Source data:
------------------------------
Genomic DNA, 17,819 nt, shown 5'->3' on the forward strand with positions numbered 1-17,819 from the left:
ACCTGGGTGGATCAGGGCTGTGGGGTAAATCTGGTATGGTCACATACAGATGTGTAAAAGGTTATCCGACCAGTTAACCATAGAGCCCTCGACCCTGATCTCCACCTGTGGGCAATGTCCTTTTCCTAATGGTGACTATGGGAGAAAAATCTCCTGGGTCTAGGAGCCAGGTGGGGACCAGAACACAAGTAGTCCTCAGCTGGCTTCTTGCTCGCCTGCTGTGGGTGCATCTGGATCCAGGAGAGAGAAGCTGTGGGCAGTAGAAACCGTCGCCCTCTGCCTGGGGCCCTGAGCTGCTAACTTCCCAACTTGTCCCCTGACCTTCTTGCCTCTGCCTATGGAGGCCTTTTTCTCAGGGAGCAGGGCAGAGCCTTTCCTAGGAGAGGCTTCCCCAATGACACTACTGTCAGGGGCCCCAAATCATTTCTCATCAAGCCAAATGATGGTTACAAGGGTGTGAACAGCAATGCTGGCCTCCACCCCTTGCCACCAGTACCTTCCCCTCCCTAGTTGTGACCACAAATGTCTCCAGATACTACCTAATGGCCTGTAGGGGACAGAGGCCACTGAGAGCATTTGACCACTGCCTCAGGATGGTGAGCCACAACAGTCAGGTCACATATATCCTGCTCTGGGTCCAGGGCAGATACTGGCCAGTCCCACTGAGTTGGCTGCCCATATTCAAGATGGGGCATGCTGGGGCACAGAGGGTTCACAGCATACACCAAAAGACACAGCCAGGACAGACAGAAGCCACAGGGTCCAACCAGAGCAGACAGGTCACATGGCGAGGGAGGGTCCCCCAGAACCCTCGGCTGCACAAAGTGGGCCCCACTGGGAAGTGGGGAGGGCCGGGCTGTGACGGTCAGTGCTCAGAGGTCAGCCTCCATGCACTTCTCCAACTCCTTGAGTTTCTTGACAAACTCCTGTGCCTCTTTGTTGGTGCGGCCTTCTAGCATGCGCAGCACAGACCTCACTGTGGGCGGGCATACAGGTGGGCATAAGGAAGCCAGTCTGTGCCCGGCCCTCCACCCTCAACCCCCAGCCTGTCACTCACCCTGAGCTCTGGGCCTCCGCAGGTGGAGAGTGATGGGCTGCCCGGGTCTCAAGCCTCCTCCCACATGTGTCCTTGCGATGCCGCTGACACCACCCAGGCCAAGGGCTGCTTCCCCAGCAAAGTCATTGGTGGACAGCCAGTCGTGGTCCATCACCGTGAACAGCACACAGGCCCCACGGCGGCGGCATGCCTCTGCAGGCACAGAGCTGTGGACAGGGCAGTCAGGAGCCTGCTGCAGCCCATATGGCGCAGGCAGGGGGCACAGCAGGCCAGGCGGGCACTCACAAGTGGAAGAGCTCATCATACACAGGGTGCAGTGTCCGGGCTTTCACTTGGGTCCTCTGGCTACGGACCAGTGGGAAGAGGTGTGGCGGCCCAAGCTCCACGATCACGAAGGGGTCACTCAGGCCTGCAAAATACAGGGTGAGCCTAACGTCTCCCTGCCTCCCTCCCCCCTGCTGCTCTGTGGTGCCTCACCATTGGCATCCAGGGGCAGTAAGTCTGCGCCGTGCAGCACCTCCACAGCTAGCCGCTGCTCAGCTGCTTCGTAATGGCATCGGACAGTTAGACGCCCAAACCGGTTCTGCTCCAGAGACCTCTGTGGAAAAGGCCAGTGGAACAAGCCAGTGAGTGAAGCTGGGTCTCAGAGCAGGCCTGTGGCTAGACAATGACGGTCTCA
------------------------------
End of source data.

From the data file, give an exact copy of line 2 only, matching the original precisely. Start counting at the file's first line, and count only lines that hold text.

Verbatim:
ACCTGGGTGGATCAGGGCTGTGGGGTAAATCTGGTATGGTCACATACAGATGTGTAAAAGGTTATCCGACCAGTTAACCATAGAGCCCTCGACCCTGATCTCCACCTGTGGGCAATGTCCTTTTCCTAATGGTGACTATGGGAGAAAAATCTCCTGGGTCTAGGAGCCAGGTGGGGACCAGAACACAAGTAGTCCTCAGCTGGCTTCTTGCTCGCCTGCTGTGGGTGCATCTGGATCCAGGAGAGAGAAGCTGTGGGCAGTAGAAACCGTCGCCCTCTGCCTGGGGCCCTGAGCTGCTAACTTCCCAACTTGTCCCCTGACCTTCTTGCCTCTGCCTATGGAGGCCTTTTTCTCAGGGAGCAGGGCAGAGCCTTTCCTAGGAGAGGCTTCCCCAATGACACTACTGTCAGGGGCCCCAAATCATTTCTCATCAAGCCAAATGATGGTTACAAGGGTGTGAACAGCAATGCTGGCCTCCACCCCTTGCCACCAGTACCTTCCCCTCCCTAGTTGTGACCACAAATGTCTCCAGATACTACCTAATGGCCTGTAGGGGACAGAGGCCACTGAGAGCATTTGACCACTGCCTCAGGATGGTGAGCCACAACAGTCAGGTCACATATATCCTGCTCTGGGTCCAGGGCAGATACTGGCCAGTCCCACTGAGTTGGCTGCCCATATTCAAGATGGGGCATGCTGGGGCACAGAGGGTTCACAGCATACACCAAAAGACACAGCCAGGACAGACAGAAGCCACAGGGTCCAACCAGAGCAGACAGGTCACATGGCGAGGGAGGGTCCCCCAGAACCCTCGGCTGCACAAAGTGGGCCCCACTGGGAAGTGGGGAGGGCCGGGCTGTGACGGTCAGTGCTCAGAGGTCAGCCTCCATGCACTTCTCCAACTCCTTGAGTTTCTTGACAAACTCCTGTGCCTCTTTGTTGGTGCGGCCTTCTAGCATGCGCAGCACAGACCTCACTGTGGGCGGGCATACAGGTGGGCATAAGGAAGCCAGTCTGTGCCCGGCCCTCCACCCTCAACCCCCAGCCTGTCACTCACCCTGAGCTCTGGGCCTCCGCAGGTGGAGAGTGATGGGCTGCCCGGGTCTCAAGCCTCCTCCCACATGTGTCCTTGCGATGCCGCTGACACCACCCAGGCCAAGGGCTGCTTCCCCAGCAAAGTCATTGGTGGACAGCCAGTCGTGGTCCATCACCGTGAACAGCACACAGGCCCCACGGCGGCGGCATGCCTCTGCAGGCACAGAGCTGTGGACAGGGCAGTCAGGAGCCTGCTGCAGCCCATATGGCGCAGGCAGGGGGCACAGCAGGCCAGGCGGGCACTCACAAGTGGAAGAGCTCATCATACACAGGGTGCAGTGTCCGGGCTTTCACTTGGGTCCTCTGGCTACGGACCAGTGGGAAGAGGTGTGGCGGCCCAAGCTCCACGATCACGAAGGGGTCACTCAGGCCTGCAAAATACAGGGTGAGCCTAACGTCTCCCTGCCTCCCTCCCCCCTGCTGCTCTGTGGTGCCTCACCATTGGCATCCAGGGGCAGTAAGTCTGCGCCGTGCAGCACCTCCACAGCTAGCCGCTGCTCAGCTGCTTCGTAATGGCATCGGACAGTTAGACGCCCAAACCGGTTCTGCTCCAGAGACCTCTGTGGAAAAGGCCAGTGGAACAAGCCAGTGAGTGAAGCTGGGTCTCAGAGCAGGCCTGTGGCTAGACAATGACGGTCTCA